The researchers found students who ate breakfast every day were 72 per cent more likely to have achieved mostly As and Bs during the past school year, compared with those who did not eat breakfast every day (this accounted for sex, age, BMI, and ethnicity).
Eating salad once a week and being physically active for an hour a day increased the likelihood of having achieved mostly As and Bs by 24 per cent and 18 per cent respectively, compared with the teens who did not report these lifestyle behaviours.
While these single lifestyle factors were associated with a statistically significant lift in grades, a combination of healthy lifestyle factors also had a positive effect.
Does it really matter if parents eat breakfast?
A first-of-its-kind study has shown just how crucial it is for parents to set good eating habits, especially at breakfast time.5
Japanese researchers followed a nationally-representative sample of 43,663 children for 10 and a half years (from 18 months of age until they were 12 years) and found children whose parents skipped breakfast were far more likely to skip breakfast themselves.
Children whose mothers skipped breakfast were around two to three times (90-198 per cent) more likely to skip breakfast, compared to children whose mothers ate breakfast. When both parents skipped breakfast, the likelihood of children skipping breakfast was even higher (138–433 per cent).
The study, published in the International Journal of Obesity, also found that children who skipped breakfast had a significantly increased risk (18 –116 per cent) of being overweight or obese, compared to children who ate breakfast.
The researchers concluded; “There was a significant association between skipping breakfast in parents and children. Children who skipped breakfast had significantly increased risk of childhood overweight/obesity”.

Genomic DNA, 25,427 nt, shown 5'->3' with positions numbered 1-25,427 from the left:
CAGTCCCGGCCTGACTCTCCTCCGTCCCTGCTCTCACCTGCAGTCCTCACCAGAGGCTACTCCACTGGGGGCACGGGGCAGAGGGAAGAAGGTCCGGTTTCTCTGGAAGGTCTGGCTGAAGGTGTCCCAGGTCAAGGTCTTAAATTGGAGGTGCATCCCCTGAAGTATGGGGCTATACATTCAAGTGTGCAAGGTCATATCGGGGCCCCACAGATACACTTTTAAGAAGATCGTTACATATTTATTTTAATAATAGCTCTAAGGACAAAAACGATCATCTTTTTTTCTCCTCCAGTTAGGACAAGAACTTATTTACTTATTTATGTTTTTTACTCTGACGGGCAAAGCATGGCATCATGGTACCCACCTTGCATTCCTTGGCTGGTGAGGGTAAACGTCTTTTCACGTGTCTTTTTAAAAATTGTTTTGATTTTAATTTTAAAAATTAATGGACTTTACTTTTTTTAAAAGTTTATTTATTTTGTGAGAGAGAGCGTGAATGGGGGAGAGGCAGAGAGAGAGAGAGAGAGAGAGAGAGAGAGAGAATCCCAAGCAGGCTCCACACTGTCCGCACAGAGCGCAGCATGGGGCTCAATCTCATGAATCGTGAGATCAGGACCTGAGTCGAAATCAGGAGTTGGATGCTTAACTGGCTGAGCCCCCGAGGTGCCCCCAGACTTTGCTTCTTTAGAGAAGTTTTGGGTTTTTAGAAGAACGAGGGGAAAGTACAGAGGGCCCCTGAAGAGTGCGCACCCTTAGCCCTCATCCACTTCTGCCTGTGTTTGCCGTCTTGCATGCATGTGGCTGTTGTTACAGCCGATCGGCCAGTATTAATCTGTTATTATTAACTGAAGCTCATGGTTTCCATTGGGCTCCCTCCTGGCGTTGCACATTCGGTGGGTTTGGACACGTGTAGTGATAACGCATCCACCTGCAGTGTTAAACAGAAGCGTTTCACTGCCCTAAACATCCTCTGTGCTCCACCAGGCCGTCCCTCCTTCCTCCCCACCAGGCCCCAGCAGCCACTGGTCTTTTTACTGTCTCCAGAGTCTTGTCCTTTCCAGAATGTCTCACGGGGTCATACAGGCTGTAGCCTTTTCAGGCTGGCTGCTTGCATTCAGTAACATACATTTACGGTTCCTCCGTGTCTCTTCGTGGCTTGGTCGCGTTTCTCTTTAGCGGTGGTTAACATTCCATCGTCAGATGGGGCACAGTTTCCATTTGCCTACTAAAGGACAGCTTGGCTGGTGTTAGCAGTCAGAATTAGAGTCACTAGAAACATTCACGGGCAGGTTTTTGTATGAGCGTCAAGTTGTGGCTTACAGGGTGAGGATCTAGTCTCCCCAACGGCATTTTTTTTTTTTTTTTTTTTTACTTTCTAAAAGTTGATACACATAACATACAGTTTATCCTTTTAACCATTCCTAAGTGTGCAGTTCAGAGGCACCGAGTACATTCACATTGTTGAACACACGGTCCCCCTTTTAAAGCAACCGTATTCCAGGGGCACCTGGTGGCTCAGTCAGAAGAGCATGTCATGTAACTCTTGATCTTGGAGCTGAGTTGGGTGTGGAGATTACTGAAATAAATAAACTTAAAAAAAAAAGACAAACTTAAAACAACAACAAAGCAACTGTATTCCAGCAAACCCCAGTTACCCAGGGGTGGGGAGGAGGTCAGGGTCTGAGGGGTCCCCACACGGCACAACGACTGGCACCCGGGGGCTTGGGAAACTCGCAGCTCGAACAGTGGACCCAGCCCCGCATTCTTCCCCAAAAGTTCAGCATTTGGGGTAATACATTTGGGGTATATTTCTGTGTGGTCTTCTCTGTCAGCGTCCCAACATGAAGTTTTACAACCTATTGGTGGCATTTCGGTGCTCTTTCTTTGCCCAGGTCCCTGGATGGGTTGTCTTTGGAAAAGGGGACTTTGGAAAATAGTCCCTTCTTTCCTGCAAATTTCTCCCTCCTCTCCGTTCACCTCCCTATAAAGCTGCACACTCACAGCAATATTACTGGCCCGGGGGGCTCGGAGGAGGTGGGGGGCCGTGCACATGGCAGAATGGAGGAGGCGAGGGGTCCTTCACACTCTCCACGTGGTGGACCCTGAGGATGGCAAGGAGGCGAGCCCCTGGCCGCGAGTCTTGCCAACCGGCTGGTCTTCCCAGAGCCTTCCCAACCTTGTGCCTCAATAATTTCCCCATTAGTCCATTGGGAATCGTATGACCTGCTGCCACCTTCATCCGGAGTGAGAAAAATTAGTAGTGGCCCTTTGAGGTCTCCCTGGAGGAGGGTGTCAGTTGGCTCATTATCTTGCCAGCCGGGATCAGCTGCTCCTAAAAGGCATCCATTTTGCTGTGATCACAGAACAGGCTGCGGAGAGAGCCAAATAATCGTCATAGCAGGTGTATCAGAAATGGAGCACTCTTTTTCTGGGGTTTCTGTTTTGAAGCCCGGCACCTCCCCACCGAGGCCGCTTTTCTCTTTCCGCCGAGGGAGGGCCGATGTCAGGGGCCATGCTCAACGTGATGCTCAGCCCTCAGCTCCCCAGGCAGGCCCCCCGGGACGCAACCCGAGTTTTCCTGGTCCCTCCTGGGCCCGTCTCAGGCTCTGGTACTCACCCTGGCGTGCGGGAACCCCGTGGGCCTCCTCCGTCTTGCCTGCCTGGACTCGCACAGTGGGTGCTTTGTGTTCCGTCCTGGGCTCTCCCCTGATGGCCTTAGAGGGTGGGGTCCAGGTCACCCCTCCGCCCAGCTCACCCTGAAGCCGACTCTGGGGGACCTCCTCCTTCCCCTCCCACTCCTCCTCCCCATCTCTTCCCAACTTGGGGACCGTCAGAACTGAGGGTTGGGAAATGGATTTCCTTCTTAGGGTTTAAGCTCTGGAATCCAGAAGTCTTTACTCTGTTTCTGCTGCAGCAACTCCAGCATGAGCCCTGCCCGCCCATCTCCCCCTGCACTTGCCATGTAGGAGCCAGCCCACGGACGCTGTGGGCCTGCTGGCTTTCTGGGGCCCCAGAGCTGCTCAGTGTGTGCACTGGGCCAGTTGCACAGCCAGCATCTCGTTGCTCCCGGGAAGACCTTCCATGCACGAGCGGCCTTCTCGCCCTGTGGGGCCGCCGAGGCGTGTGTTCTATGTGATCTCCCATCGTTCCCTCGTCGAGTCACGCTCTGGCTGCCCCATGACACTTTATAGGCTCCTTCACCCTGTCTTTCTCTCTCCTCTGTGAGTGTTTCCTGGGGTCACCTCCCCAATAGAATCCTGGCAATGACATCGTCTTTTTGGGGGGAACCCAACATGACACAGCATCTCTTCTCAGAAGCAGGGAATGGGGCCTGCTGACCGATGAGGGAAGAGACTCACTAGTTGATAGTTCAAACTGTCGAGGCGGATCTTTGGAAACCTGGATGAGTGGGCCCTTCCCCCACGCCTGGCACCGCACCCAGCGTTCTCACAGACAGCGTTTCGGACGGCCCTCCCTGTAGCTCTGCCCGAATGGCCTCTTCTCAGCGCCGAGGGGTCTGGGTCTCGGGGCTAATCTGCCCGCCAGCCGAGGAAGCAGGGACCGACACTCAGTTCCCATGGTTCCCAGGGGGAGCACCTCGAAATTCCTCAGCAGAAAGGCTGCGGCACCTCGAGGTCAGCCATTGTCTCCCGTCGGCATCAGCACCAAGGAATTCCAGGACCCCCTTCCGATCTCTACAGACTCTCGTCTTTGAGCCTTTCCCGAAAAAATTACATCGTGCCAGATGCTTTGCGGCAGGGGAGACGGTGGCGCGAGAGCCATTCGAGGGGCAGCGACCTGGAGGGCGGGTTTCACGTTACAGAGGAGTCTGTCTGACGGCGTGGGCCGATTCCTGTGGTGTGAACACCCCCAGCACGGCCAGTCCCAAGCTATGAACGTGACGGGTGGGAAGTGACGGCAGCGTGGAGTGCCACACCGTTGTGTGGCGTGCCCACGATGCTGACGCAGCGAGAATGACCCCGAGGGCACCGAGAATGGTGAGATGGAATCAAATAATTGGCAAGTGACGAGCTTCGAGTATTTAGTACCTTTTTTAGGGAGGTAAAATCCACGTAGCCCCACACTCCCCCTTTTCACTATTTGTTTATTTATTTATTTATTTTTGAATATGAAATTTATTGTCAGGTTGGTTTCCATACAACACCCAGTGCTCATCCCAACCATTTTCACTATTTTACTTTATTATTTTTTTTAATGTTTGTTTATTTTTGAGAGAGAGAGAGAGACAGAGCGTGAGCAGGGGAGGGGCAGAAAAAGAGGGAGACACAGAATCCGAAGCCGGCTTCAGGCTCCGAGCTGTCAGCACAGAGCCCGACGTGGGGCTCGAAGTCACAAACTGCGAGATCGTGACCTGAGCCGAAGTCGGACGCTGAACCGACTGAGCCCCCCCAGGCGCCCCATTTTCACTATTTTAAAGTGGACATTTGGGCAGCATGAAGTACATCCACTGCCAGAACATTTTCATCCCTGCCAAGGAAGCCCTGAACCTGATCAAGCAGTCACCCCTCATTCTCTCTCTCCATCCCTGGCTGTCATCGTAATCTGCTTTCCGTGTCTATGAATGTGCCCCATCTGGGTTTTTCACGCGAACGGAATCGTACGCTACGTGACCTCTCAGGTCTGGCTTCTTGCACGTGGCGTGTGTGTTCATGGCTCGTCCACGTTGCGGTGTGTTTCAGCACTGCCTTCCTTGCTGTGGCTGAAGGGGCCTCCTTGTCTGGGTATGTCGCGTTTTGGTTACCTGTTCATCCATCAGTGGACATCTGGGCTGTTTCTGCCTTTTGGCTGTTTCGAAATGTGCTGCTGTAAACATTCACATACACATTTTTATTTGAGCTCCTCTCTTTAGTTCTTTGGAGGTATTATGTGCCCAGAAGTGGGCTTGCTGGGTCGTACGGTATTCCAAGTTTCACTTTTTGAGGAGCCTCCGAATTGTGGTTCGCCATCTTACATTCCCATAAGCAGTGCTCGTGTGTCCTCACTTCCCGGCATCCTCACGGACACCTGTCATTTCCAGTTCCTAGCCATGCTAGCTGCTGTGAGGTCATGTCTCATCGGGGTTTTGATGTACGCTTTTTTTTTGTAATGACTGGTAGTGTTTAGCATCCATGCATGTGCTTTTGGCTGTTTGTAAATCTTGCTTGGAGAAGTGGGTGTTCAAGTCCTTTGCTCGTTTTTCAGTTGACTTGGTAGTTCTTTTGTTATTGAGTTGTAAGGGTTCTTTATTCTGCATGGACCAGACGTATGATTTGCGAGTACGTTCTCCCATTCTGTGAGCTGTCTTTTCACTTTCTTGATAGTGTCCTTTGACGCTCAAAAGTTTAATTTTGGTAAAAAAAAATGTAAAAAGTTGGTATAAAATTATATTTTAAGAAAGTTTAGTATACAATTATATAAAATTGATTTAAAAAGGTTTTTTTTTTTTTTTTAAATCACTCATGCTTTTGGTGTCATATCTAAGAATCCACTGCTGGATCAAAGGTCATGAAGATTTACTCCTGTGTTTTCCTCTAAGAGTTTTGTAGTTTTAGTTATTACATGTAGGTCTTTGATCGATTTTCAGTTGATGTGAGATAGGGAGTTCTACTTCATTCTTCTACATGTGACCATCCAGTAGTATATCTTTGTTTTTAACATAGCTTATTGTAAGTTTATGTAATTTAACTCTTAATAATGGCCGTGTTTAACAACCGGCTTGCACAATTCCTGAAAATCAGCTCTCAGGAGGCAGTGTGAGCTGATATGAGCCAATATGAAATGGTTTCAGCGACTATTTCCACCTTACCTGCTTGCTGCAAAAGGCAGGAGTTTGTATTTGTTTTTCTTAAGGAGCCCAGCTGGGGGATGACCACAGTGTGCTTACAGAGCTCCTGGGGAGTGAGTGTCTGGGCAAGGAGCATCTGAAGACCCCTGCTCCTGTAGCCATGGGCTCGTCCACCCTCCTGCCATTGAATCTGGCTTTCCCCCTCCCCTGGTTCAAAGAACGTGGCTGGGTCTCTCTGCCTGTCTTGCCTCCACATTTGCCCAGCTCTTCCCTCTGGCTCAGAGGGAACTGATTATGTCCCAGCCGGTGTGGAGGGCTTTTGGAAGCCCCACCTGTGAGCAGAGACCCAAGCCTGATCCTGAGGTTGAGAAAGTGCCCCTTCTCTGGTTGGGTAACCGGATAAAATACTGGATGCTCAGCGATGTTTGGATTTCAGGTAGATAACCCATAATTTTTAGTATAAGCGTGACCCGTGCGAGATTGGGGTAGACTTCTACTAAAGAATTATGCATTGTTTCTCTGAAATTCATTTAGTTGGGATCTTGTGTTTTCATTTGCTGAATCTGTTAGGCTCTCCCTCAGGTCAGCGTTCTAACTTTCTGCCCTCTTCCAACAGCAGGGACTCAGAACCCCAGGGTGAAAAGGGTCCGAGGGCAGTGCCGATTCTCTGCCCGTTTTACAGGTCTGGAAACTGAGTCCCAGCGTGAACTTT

- Fayet-Moore F, McConnell A, Tuck K, Petocz P. Breakfast and breakfast cereal choice and its impact on nutrient and sugar intakes and anthropometric measures among a nationally representative sample of Australian children and adolescents. Nutrients 2017; 9:1045-60. Available at: https://www.ncbi.nlm.nih.gov/pubmed/28934111
- Werneck AO, Agostinete RR, Cayres SU et al. Association between Cluster of Lifestyle Behaviors and HOMA-IR among Adolescents: ABCD Growth Study. Medicina 2018; 54(6): 96.
- Cayres SU, Urban JB, Fernandes RA. Physical activity and skipping breakfast have independent effects on body fatness among adolescents. Journal of Pediatric Gastroenterology and Nutrition 2018; 67(5):666–670.
- Burns RD, Fu Y, Brusseau TA, Clements-Nolle K, Yang W. Relationships among physical activity, sleep duration, diet, and academic achievement in a sample of adolescents. Preventive Medicine Reports 2018; 12:71-4.
- Okada C, Tabuchi T, Iso H. Association between skipping breakfast in parents and children and childhood overweight/obesity among children: a nationwide 10.5-year prospective study in Japan. International Journal of Obesity 2018; 42:1724-32.